Bestselling author Rory Stewart and political economist Gerald Knaus examine the impact of large-scale interventions, from Kosovo to Afghanistan in Can Intervention Work?, the second title in the Amnesty International Global Ethics Book Series. Below, an excerpt:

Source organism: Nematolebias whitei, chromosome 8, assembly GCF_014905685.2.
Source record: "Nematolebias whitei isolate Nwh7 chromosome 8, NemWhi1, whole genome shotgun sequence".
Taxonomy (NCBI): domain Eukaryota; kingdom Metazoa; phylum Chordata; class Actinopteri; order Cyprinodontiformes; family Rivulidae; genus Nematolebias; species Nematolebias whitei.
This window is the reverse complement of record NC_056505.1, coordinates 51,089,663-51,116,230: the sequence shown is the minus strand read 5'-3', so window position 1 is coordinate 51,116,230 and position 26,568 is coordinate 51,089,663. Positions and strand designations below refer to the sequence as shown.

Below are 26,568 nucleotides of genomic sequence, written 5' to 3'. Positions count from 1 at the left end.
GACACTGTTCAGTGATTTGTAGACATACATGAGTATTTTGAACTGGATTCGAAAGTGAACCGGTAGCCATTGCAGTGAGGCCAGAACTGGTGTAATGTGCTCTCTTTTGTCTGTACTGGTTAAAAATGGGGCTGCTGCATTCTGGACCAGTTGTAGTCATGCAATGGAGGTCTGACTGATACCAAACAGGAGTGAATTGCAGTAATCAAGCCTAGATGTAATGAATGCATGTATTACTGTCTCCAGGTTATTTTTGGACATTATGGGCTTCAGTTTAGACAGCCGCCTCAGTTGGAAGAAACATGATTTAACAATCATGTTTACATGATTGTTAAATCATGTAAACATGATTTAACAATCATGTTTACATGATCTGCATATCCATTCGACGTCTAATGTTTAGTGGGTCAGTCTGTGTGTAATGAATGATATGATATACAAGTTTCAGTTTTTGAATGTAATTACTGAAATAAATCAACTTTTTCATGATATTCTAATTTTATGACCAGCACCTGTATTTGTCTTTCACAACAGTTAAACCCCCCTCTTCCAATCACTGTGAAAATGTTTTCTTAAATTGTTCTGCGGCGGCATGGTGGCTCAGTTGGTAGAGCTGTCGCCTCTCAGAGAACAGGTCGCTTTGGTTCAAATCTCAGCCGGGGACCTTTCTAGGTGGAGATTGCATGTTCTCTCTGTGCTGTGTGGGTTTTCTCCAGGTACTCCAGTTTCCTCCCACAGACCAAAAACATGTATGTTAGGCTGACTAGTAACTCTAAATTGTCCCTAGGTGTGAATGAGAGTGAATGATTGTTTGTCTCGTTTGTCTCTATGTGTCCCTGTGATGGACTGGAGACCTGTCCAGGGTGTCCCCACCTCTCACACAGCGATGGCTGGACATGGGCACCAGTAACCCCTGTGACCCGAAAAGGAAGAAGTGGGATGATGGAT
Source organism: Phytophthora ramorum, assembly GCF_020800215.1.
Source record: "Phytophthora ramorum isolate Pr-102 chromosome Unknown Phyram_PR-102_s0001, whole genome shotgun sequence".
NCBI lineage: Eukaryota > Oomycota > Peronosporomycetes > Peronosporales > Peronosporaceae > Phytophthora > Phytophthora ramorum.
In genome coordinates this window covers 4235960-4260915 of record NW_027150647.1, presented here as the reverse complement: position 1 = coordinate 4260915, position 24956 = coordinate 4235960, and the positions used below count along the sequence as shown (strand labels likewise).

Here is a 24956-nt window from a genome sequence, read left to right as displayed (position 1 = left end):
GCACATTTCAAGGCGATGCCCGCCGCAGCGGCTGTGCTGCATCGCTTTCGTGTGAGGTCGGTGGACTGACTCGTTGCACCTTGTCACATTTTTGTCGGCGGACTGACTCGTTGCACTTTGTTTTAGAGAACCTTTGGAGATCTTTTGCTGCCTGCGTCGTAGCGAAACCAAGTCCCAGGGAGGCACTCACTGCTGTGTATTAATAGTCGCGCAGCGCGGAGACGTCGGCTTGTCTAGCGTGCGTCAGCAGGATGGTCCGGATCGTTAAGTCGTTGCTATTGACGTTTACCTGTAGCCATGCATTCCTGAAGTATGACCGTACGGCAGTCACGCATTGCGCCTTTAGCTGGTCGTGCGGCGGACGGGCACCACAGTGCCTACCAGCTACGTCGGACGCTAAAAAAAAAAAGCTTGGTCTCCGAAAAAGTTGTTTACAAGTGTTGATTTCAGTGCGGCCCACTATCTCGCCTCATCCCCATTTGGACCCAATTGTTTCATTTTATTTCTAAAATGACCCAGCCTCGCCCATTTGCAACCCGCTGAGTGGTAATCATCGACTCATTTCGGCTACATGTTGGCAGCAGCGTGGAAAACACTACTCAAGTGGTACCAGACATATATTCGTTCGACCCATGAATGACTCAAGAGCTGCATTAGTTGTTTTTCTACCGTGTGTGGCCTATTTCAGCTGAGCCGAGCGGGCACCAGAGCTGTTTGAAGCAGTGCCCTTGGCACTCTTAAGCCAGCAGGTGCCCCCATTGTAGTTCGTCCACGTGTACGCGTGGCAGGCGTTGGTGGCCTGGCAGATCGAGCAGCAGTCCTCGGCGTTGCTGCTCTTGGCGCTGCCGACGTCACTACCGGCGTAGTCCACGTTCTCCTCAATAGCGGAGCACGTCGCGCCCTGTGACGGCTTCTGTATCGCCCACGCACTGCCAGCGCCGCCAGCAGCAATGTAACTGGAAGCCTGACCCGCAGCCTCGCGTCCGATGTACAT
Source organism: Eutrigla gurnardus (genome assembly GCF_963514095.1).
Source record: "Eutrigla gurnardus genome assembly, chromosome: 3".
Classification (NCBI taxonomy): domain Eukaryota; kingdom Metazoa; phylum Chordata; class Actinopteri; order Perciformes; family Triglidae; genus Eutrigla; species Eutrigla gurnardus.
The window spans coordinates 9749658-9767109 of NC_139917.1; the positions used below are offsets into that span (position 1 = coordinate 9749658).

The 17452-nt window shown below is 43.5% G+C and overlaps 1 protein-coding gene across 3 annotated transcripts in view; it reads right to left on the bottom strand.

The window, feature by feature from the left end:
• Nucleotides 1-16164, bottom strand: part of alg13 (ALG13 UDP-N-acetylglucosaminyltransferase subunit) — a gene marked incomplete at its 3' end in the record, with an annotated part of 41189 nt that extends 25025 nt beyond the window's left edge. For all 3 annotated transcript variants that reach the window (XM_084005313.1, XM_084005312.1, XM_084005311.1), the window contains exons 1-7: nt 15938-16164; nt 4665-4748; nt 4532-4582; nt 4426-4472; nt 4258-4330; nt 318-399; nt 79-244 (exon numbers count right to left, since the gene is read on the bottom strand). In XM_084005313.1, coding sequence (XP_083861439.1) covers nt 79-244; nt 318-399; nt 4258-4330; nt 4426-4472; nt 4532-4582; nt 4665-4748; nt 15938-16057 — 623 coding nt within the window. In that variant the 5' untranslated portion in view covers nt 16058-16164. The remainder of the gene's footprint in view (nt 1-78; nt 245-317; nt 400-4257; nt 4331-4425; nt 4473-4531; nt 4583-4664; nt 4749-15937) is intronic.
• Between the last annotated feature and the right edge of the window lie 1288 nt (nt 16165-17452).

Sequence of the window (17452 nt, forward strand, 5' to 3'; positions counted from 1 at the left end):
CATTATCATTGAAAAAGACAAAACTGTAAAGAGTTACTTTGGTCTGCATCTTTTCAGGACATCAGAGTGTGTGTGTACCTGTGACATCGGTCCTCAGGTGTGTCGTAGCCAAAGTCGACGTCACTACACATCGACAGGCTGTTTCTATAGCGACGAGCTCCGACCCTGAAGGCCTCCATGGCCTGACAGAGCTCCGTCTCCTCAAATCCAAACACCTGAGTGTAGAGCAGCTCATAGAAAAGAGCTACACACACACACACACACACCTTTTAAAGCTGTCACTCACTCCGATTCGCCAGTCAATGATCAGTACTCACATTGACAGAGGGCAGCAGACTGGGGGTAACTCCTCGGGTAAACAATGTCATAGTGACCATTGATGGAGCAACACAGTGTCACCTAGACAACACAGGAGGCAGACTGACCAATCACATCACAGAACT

Our experience suggests the following rules of thumb: that interveners must distinguish brutally between the factors they can control, the dangers they can avoid, and the dangers they can neither control nor avoid (whether permanent features of the place or specific to the crisis). An outsider can—indeed, should—provide generous resources, manpower, equipment, encouragement, and support. Courage, thought, and pre-planning are relevant. But they are not enough on their own. The best way of minimizing the danger of any intervention is to proceed carefully, to invest heavily in finding out about the specific context, particularly after the intervention, and to define concrete and not abstract goals.